ILIA Rekindles Love of Learning with Book Fair

Community News

Abdel Qadir Sennaar, ILIA’s Director of Development, came up with the idea for the book fair and selected the titles to showcase. About 200 on-site book titles and 500 titles online were presented at the book fair. Photo by Muslim Link.


It is easy to see the difference between someone who reads and someone who does not read. The word choices, ideas and creative thinking book lovers tend to have gives them away.

However, for the first time in history more people are reading more words, but our attention spans are decreasing.

An article in Scientific American by Coco Ballantyne -- written before the widespread adoption of e-readers and tablets – attempted to describe the differences in reading online from reading books.

Citing a study from the Journal of Research in Reading, she states that the simple acts like scrolling and changeable dimensions of text are affecting our neural reasoning. It  is warping our attention spans and decreasing our tolerance for longer works.

To encourage Muslim youth to read demanding books, the Islamic Leadership Institute of America (ILIA) based in Ellicott City, Maryland hosted a book fair on April 27, 2013.

The event was organized to celebrate the contributions of Muslims to the body of knowledge and showcased 200 titles including works of Al-Ghazali, Ibn Araby and Ibn Sina’s medical cannon.

Abdel Qadir Sennaar, ILIA’s Director of Development, father of eight and grandfather of seven, was the curator of the book showcase. The book fair was his idea, and he chose the titles. Five hundred are online, and 200 titles were presented at the book fair.

“We come from a well read Ummah,” says Sennaar, ”Even before Allah said His name in the Quran, He said Iqra. The first word is read, and the last word is mankind, so Allah is telling human beings to study. This is what brought our deen to the forefront of humanity, the zenith of Islamic scholarship through discovery.”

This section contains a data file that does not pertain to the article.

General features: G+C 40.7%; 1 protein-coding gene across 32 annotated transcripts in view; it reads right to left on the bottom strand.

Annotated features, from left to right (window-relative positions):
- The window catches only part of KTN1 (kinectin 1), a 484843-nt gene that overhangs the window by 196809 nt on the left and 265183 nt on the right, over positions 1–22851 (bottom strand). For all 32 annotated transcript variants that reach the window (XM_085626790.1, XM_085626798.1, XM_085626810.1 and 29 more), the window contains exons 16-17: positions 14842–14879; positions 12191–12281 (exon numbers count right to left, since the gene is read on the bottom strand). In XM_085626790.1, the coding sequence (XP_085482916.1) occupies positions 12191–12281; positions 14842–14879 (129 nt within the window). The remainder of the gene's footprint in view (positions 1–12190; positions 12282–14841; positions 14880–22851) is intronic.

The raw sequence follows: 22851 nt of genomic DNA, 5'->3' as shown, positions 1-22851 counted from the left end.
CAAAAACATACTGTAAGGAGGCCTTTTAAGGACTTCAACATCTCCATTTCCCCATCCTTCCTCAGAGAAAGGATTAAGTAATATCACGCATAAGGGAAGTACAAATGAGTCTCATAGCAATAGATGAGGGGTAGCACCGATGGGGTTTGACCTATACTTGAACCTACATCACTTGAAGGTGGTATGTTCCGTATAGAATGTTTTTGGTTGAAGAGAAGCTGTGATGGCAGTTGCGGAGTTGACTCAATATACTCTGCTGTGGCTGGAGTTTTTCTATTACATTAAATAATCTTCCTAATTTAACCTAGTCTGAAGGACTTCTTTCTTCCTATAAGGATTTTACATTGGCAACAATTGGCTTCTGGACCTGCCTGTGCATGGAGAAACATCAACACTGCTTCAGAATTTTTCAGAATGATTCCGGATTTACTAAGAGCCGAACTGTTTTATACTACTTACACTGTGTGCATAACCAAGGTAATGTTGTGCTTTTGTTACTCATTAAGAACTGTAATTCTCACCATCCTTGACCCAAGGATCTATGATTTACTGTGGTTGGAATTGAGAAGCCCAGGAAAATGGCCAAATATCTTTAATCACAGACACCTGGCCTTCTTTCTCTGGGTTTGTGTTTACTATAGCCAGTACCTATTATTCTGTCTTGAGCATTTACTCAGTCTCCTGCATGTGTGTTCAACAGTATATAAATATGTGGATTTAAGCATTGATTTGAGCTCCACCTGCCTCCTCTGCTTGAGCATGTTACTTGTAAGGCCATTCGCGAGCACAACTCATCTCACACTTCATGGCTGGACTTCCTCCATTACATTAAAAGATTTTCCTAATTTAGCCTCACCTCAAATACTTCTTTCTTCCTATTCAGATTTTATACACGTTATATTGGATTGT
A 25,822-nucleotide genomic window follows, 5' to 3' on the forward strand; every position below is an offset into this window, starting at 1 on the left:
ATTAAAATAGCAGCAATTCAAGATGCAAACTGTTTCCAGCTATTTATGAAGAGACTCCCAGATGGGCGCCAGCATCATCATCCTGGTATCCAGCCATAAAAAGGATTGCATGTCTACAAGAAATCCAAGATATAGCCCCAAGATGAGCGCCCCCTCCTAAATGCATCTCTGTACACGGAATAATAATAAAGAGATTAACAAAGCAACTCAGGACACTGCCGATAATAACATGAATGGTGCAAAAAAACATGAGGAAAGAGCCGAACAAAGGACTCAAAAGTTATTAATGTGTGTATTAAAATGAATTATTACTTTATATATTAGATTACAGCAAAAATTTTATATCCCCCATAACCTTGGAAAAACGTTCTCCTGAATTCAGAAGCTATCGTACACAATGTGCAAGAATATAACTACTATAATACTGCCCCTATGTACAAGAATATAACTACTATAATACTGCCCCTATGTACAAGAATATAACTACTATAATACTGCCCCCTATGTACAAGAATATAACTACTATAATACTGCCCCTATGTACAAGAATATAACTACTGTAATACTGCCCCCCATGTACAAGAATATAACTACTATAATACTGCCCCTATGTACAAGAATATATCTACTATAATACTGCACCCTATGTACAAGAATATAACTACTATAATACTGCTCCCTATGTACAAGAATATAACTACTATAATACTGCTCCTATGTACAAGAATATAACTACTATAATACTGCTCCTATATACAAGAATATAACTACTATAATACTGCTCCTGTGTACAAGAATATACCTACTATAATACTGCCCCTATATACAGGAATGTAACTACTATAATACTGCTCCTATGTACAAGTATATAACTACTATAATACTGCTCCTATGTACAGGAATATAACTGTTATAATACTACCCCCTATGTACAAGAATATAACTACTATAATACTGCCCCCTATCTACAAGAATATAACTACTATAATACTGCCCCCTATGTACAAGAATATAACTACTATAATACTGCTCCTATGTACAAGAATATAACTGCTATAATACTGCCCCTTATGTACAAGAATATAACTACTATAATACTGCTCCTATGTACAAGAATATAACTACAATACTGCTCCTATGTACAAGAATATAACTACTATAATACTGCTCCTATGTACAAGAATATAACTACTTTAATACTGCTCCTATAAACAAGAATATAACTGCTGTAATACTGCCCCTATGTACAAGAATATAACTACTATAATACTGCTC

He brought many worn-with-love books from his personal collection.

Some titles included: One Woman’s Jihad, the life of Nana Asma’u the daughter of the most prestigious Muslim figure in the history of the Western Sahara Usman Dan Fodio; locally authored Young Muslim Voices; and titles from publishers such as Kazi Publications, World Wisdom, and two dozen additional publishers. ILIA hopes to become a distributor for these publishers.

How to read a book by Mortimer Adler is a classic that Muslims need to read and teach their youth. Adler sums up why reading demanding books is essential:

"A good book can teach you about the world and about yourself. You learn more than how to read better; you also learn more about life. You become wiser. Not just more knowledgeable—books that provide nothing but information can produce that result. But wiser, in the sense that you are more deeply aware of the great and enduring truths of human life" (pp. 340-341).

The book fair was also held to create a planned giving scenario, so visitors could learn about ILIA and join the organization.

The list of the book selection will be available on the ILIA website in the near future. Visit to become a member for 27 cents a day.